En EspaŅol

Q. Who is Mr. Smarty Plants?

A: There are those who suspect Wildflower Center volunteers are the culpable and capable culprits. Yet, others think staff members play some, albeit small, role. You can torture us with your plant questions, but we will never reveal the Green Guru's secret identity.

Help us grow by giving to the Plant Database Fund or by becoming a member

Did you know you can access the Native Plant Information Network with your web-enabled smartphone?

Share

Ask Mr. Smarty Plants

Ask Mr. Smarty Plants is a free service provided by the staff and volunteers at the Lady Bird Johnson Wildflower Center.

Search Smarty Plants
    
 
See a list of all Smarty Plants questions
Can't find the answer in our existing FAQs, submit a question to Mr. Smarty Plants.
Need help with plant identification, visit the plant identification page.
 
rate this answer
1 rating

Sunday - December 18, 2011

From: Austin, TX
Region: Select Region
Topic: Invasive Plants, Groundcovers, Herbs/Forbs
Title: Destruction of Straggler Daisy in Austin
Answered by: Barbara Medford

QUESTION:

I hate Straggler Daisy. Not to be offensive, but it appears from other posts on this site that you, Mr. Smarty Plants, and many others would like to treat it as a protected species. It is taking over my entire property, disregarding my efforts to eradicate it. I am not a natural gardening purist. I will kill the stuff with whatever works, but I've not found anything that works. I applied a heavy application of Roundup. Afterwards it looked a little whimpy, but then recovered. It went through the inferno of last summer (2011) in Austin, TX, and I never watered it - yet it didn't die along with the rest of my lawn. Now that the weather is cooler and wetter in December 2011 the stuff is making a huge resurgence, absolutely taking over my entire property with an army of little tiny Stragglers. Please tell us what toxic mix is required to kill this stuff, Oh Mister Smarty Plants. Respectfully, Straggler Hater.

ANSWER:

We're not offended, we understand what a pain something invasive can be. We hope you also will not be offended when we point out that you have spent a lot of money and a lot of time, and probably killed a lot of other plants you wanted to keep in your chemical war with Calyptocarpus vialis (Straggler daisy). And the result of this time, money and destruction effort? Lots of Straggler Daisy. Mr. Smarty Plants is not crazy about any poisonous chemical intervention in nature. When it rained last week, any runoff from your yard was probably tainted with the herbicide, and ran off on other plants, and then down through the Edwards Aquifer into our drinking water. Even if we knew of anything more toxic, we wouldn't suggest it. Please follow the plant link to the full page in our database on this plant. It sounds like a plant well suited to our environment, attracts butterflies, consumes carbon dioxide and produces oxygen in photosynthesis, is a nice semi-evergreen ground cover that flowers from March through November, has low water use, and tolerates sun, part shade or shade. We are certainly not advocating making it a protected species-it doesn't seem to need protection. We think the most telling statement you made was that in the heat and drought of Summer 2011 the Calyptocarpus vialis (Straggler daisy) marched on and your grass died.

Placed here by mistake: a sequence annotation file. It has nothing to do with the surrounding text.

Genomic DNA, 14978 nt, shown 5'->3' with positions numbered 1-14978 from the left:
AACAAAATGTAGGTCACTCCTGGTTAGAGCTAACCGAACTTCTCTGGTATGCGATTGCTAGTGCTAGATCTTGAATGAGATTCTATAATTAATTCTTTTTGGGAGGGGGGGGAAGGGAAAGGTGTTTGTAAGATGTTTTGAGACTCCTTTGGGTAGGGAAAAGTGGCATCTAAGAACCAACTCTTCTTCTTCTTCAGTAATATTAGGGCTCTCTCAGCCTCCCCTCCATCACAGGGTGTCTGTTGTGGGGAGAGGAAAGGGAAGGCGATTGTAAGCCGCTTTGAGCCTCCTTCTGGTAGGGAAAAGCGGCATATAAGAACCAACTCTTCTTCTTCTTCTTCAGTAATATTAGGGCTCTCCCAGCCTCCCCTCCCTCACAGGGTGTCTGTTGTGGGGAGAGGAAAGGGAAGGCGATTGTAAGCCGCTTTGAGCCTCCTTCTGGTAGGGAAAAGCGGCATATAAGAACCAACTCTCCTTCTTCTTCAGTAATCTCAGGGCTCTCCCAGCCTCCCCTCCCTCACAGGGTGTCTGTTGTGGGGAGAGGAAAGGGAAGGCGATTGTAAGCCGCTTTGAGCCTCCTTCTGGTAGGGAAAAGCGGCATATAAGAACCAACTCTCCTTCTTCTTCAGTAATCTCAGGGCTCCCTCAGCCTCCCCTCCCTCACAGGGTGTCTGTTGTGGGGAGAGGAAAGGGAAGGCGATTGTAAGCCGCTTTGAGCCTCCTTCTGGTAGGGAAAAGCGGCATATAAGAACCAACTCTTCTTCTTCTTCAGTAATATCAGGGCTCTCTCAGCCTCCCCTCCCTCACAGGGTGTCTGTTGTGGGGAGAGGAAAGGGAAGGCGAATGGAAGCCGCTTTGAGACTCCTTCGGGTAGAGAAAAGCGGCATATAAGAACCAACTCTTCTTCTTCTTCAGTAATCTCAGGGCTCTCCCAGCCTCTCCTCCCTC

Remembering that it has been estimated that about 40% of Austin's drinkable water goes onto lawns, we think you have lucked into a bonanza. You could eventually get rid of it by pulling it out and keeping it mowed very low to prevent seed distribution, but there would always be more coming from other places in your area. Our advice: if you can't lick it, join it.

 

From the Image Gallery


Straggler daisy
Calyptocarpus vialis

Straggler daisy
Calyptocarpus vialis

Straggler daisy
Calyptocarpus vialis

More Herbs/Forbs Questions

Wildlife Attracting Plants for a Shady Patio
July 03, 2014 - We have a concrete patio that receives 2-3 hours of sunlight a day, so the only plants we will be able to grow will be in container. We are looking for plants that do well in shade, and containers and...
view the full question and answer

Native sedges for Texas
March 07, 2007 - What can you tell me about Texas Blue Sedge? What its true name and culture requirements?
view the full question and answer

Getting milkweed seeds into seed mixes from Milwaukee WI
February 07, 2014 - My husband and I are concerned about the Monarch butterfly migration and have started an effort to get milkweed planted along some bike trails here in Wisconsin. This made me think of Ladybird Johnso...
view the full question and answer

Native plants both deer resistant and good for erosion from North Oaks MN
August 23, 2012 - We have several partially sunny areas on hills that are prone to both deer and erosion. Our goal is to reduce runoff in an effort to preserve the watershed that provides tap water to many citizens of ...
view the full question and answer

Standing cypress turning brown in San Antonio
June 12, 2011 - Last year I bought and planted a standing cypress. This year several plants came up. The tallest one was about 1 foot tall. After blooming the plant began to turn brown and die. My question: Is t...
view the full question and answer

Smarty Plants's Facebook profile Support the Wildflower Center by Donating Online or Becoming a Member today.

Mr. Smarty Plants wants you to be his Facebook friend. Click the Facebook icon to add yourself to Mr. Smarty Plants list of friends.
E-NEWSLETTER | BECOME A MEMBER | DONATE NOW | MEDIA | SITEMAP | STAFF
© 2015 Lady Bird Johnson Wildflower Center